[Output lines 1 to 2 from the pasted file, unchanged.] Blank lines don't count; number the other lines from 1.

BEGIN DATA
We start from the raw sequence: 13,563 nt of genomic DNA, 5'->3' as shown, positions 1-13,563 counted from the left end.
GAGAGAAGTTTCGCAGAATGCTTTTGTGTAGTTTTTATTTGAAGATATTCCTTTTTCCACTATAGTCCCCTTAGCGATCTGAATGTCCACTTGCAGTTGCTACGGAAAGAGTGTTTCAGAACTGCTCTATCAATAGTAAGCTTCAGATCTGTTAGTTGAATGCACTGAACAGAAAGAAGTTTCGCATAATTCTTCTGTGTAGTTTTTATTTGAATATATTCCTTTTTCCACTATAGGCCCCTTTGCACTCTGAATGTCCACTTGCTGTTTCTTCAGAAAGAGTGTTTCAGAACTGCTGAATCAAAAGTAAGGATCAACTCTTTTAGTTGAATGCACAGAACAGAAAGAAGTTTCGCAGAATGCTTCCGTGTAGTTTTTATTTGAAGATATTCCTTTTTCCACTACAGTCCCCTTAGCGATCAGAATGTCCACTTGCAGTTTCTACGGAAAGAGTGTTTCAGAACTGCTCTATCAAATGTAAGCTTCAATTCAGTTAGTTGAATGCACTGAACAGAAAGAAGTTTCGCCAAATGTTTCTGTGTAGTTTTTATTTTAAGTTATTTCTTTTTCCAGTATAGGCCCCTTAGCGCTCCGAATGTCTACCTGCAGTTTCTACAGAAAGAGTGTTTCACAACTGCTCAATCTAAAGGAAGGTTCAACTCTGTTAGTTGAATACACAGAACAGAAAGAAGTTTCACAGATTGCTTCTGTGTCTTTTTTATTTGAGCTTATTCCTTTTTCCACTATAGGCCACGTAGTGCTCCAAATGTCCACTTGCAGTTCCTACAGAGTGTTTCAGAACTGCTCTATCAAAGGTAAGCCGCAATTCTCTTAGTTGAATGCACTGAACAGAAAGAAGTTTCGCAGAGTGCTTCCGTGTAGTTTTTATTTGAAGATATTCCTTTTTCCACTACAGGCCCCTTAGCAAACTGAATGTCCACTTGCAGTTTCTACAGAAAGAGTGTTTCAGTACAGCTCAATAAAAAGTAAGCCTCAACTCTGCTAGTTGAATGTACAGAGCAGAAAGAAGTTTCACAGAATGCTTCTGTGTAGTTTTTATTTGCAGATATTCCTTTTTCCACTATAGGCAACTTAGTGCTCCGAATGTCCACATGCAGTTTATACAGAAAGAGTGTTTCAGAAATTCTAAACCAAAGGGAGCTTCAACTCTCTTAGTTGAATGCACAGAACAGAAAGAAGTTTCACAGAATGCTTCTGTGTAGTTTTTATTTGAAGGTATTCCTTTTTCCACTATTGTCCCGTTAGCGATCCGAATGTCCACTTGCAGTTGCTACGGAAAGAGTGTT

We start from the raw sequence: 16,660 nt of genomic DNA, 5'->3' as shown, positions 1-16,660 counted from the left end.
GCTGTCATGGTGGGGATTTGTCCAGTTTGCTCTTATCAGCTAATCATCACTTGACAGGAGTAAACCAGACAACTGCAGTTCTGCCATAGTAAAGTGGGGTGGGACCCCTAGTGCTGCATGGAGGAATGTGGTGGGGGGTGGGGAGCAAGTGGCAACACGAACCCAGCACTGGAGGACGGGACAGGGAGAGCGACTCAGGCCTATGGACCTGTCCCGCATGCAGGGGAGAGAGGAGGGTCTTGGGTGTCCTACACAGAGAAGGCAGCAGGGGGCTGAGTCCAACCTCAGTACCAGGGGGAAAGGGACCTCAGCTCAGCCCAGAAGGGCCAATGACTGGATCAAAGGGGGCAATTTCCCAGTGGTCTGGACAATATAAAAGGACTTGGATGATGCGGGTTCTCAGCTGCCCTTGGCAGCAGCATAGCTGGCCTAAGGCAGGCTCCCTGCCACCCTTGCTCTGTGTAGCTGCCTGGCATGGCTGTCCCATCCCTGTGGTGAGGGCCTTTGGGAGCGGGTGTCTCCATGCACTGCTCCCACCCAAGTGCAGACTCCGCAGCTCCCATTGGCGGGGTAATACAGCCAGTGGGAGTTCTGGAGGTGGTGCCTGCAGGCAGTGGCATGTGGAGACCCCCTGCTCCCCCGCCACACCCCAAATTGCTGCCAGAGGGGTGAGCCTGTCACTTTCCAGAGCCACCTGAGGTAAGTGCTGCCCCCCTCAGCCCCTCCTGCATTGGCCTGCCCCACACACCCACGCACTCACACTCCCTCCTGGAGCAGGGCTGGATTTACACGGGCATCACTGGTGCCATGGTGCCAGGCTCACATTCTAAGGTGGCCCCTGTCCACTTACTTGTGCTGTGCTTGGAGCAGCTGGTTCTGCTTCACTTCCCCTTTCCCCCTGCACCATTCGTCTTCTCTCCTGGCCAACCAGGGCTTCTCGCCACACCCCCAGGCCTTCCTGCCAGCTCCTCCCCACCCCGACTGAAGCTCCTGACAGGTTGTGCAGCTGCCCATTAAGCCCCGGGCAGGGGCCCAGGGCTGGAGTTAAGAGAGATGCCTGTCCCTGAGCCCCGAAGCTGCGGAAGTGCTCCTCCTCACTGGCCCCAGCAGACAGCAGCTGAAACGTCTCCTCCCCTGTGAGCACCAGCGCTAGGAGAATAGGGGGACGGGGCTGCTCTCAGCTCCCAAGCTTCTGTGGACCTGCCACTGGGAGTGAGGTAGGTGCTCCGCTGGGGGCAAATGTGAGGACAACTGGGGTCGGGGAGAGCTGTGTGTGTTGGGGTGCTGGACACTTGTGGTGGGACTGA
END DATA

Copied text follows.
We start from the raw sequence: 13,563 nt of genomic DNA, 5'->3' as shown, positions 1-13,563 counted from the left end.
GAGAGAAGTTTCGCAGAATGCTTTTGTGTAGTTTTTATTTGAAGATATTCCTTTTTCCACTATAGTCCCCTTAGCGATCTGAATGTCCACTTGCAGTTGCTACGGAAAGAGTGTTTCAGAACTGCTCTATCAATAGTAAGCTTCAGATCTGTTAGTTGAATGCACTGAACAGAAAGAAGTTTCGCATAATTCTTCTGTGTAGTTTTTATTTGAATATATTCCTTTTTCCACTATAGGCCCCTTTGCACTCTGAATGTCCACTTGCTGTTTCTTCAGAAAGAGTGTTTCAGAACTGCTGAATCAAAAGTAAGGATCAACTCTTTTAGTTGAATGCACAGAACAGAAAGAAGTTTCGCAGAATGCTTCCGTGTAGTTTTTATTTGAAGATATTCCTTTTTCCACTACAGTCCCCTTAGCGATCAGAATGTCCACTTGCAGTTTCTACGGAAAGAGTGTTTCAGAACTGCTCTATCAAATGTAAGCTTCAATTCAGTTAGTTGAATGCACTGAACAGAAAGAAGTTTCGCCAAATGTTTCTGTGTAGTTTTTATTTTAAGTTATTTCTTTTTCCAGTATAGGCCCCTTAGCGCTCCGAATGTCTACCTGCAGTTTCTACAGAAAGAGTGTTTCACAACTGCTCAATCTAAAGGAAGGTTCAACTCTGTTAGTTGAATACACAGAACAGAAAGAAGTTTCACAGATTGCTTCTGTGTCTTTTTTATTTGAGCTTATTCCTTTTTCCACTATAGGCCACGTAGTGCTCCAAATGTCCACTTGCAGTTCCTACAGAGTGTTTCAGAACTGCTCTATCAAAGGTAAGCCGCAATTCTCTTAGTTGAATGCACTGAACAGAAAGAAGTTTCGCAGAGTGCTTCCGTGTAGTTTTTATTTGAAGATATTCCTTTTTCCACTACAGGCCCCTTAGCAAACTGAATGTCCACTTGCAGTTTCTACAGAAAGAGTGTTTCAGTACAGCTCAATAAAAAGTAAGCCTCAACTCTGCTAGTTGAATGTACAGAGCAGAAAGAAGTTTCACAGAATGCTTCTGTGTAGTTTTTATTTGCAGATATTCCTTTTTCCACTATAGGCAACTTAGTGCTCCGAATGTCCACATGCAGTTTATACAGAAAGAGTGTTTCAGAAATTCTAAACCAAAGGGAGCTTCAACTCTCTTAGTTGAATGCACAGAACAGAAAGAAGTTTCACAGAATGCTTCTGTGTAGTTTTTATTTGAAGGTATTCCTTTTTCCACTATTGTCCCGTTAGCGATCCGAATGTCCACTTGCAGTTGCTACGGAAAGAGTGTT